Northwestern players cast votes; waiting game begins


The votes have been submitted by Northwestern players voting on whether or not to form an official players union. The results of the vote will not be released until an appeal by Northwestern University is ruled on by the National Labor Relations Board. The waiting game has officially begun, with the fate of the players union in Evanston hanging in the balance.

The vote among football players was conducted in an on-campus hall by the football stadium. The ballot boxes were sealed once all of the votes had been submitted and now it is a question of when these votes will be counted and the outcome revealed. The results of the vote will not be confirmed and announced until after the NLRB makes a ruling on the appeal presented by Northwestern University. The school claims the ruling made by the regional office of the NLRB recognizing football players as employees of the university should be overturned because the players do not meet the qualifications made standard by the NLRB. If the appeal by the university is successful, the results of the vote by players will have no impact because players would no longer be ruled as employees of the school.

Northwestern head coach Pat Fitzgerald has stated he hopes the players vote no on the union, and there is a thought that could be the result when the votes are tabulated. The university denies any involvement in attempting to persuade players eligible to vote against the union, but documents released by the university do bring to light a concern about a potential division in the locker room among scholarship athletes in the union and non-scholarship players and coaches.

“There is no question but that the presence of a union would add tension in terms of creating an `us’ versus `them’ feeling between the players it would represent and those it would not,” the document said, according to the Associated Press.

It is unknown how long the wait will drag on before knowing the results of this vote. It could be days, weeks or even months. So hang tight. We could be sitting on this for a while.

In Baker Mayfield, Texas set to face yet another QB who wanted to be a Longhorn

Baker Mayfield
Associated Press

Jameis WinstonJohnny ManzielAndrew LuckRobert Griffin IIIJ.T. Barrett. Oh, don’t mind me. Just recounting the number of quarterbacks with ties to the Texas football program that never received a sniff from Bevo’s famous snout.

Add another to the list, perhaps the most inexplicable of all: Baker Mayfield.

Mayfield played at Lake Travis High School in Austin, a powerhouse program in a state that specializes in them. Lightly recruited out of high school (he reportedly held only an offer from Florida Atlantic), Mayfield and his family reached out to the nearby program to see if they’d take him as a walk-on.

They said no.

“They told us he had five scholarship quarterbacks, so there wasn’t any need of ‘Bake’ coming out there,” James Mayfield, Baker’s father, told George Schroeder of USA Today. “I popped off that they had five scholarship quarterbacks that couldn’t even play for Lake Travis. That’s where our relationship stalled out.”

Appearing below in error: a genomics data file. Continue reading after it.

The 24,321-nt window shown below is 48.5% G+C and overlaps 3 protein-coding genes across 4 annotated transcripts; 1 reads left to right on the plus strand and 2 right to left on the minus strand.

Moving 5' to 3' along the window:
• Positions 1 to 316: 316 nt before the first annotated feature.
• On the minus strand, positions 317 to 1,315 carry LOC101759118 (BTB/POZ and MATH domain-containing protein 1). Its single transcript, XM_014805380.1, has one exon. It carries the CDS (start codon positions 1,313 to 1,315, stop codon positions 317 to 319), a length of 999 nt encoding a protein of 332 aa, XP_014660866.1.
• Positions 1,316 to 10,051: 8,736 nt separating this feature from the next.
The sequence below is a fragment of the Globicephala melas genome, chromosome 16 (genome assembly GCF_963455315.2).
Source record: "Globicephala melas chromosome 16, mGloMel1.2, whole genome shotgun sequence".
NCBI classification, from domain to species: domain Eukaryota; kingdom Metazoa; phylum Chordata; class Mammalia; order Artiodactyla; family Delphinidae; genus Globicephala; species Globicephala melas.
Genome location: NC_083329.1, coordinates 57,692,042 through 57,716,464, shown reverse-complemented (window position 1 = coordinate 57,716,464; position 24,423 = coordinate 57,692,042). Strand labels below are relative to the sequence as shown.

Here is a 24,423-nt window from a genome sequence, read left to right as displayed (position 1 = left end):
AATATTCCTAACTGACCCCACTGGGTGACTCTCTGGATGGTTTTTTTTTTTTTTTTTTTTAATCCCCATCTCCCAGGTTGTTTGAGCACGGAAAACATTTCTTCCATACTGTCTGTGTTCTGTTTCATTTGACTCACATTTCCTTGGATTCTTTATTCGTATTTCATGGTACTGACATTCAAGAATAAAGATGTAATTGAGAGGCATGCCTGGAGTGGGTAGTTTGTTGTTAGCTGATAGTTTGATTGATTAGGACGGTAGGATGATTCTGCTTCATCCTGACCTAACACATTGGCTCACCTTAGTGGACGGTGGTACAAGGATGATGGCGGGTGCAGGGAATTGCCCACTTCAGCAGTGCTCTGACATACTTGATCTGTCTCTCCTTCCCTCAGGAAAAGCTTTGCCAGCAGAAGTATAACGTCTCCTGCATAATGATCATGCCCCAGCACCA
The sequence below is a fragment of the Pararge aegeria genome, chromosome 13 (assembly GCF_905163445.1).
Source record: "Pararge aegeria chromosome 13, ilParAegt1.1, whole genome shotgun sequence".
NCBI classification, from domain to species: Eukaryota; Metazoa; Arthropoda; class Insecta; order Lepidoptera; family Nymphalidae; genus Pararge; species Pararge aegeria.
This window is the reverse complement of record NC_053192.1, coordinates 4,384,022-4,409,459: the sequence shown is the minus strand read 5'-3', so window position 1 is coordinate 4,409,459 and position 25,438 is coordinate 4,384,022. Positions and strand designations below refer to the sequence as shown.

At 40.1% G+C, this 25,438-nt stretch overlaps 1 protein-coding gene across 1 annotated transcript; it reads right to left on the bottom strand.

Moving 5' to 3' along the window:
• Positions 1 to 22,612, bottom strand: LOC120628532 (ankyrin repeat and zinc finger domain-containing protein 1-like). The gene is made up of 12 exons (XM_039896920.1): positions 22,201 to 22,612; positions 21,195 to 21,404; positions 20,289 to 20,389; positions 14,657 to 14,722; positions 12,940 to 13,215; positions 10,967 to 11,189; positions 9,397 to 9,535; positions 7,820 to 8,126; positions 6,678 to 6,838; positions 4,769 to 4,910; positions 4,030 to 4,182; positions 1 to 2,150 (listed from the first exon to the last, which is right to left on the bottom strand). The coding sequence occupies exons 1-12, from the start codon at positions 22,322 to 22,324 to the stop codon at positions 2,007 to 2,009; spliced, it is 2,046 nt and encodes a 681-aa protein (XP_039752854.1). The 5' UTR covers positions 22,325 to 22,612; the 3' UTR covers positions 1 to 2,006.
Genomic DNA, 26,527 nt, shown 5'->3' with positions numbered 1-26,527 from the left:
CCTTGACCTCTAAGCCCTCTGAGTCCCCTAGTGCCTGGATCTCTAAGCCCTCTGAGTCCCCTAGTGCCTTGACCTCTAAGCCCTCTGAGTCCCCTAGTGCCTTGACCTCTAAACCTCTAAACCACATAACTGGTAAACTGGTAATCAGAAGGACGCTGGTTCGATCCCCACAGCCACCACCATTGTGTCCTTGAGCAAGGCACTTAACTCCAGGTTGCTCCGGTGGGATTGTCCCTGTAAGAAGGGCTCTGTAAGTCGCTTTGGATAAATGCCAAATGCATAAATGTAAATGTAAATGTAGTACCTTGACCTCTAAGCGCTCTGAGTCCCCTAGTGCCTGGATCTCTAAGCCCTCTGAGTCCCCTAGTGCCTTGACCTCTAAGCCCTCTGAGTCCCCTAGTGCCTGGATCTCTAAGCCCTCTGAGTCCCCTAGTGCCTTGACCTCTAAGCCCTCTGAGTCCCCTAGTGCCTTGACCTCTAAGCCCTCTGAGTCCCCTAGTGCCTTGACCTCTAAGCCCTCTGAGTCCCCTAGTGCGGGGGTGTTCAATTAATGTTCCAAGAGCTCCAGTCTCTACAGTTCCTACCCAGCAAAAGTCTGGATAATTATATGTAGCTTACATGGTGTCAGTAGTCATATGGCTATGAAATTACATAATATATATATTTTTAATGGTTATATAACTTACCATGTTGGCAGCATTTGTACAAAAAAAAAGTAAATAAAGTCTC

On one hand, it utterly boggles the mind why Texas would decline a successful high school quarterback willing to pay his own way on to the team, especially considering the state of the position at the time. On the other, one would see why Mack Brown‘s staff would pass on a kid with only an offer from FAU who says UT’s quarterbacks couldn’t start for his high school team.

Instead, Texas signed Tyrone Swoopes and Mayfield enrolled at Texas Tech. He won the starting job as a true freshman, transferred to Oklahoma, walked on and then won the starting job there.

And now he’s set to face the hometown team he at one time wished he could play for.

Mayfield has completed 88-of-135 throws for 1,382 yards with 13 touchdowns and three interceptions – good for a 178.52 passer rating, which ranks fifth nationally – while adding 138 yards and four scores on the ground. His counterpart, redshirt freshman Jerrod Heard, has connected on 42-of-76 passes for 661 yards with two touchdowns and two interceptions (131.74 passer rating) to go with a team-leading 67 carries for 318 yards and three touchdowns.

“As perverse as all this has been, he’s where he wanted to be,” James Mayfield said. “He’s living his dream. If he had to do it all over again, he’d do it, with the same outcome.”

Appalachian State announces five-year extension for head coach Scott Satterfield

Scott Satterfield
Associated Press

One day after it was revealed its head coach was the second-lowest paid in college football, Appalachian State announced a five-year contract extension for head coach Scott Satterfield.

“We have the right coach leading our football program in Scott Satterfield,” Appalachian State AD Doug Gillin said in a statement. “In nearly three years as head coach, he has stayed true to his convictions, built the program the right way and set Appalachian State football up for sustainable success both in the Sun Belt Conference and at the national level.”

Satterfield had earned $375,000 annually, ahead of only Louisiana-Monroe’s Todd Berry at $360,000 a year.

Satterfield, 42, is 14-14 in his third season at the Boone, N.C., school. He led the Mountaineers to a 7-5 mark in their debut Sun Belt season, and has the club at 3-1 to start the 2015 campaign.

“It’s exciting for my family and me to know that we’re going to be at Appalachian for the foreseeable future,” Satterfield added. “I’m living a dream by being the head coach at my alma mater and can’t wait to continue to work hard to help this program reach heights that it has never reached before.”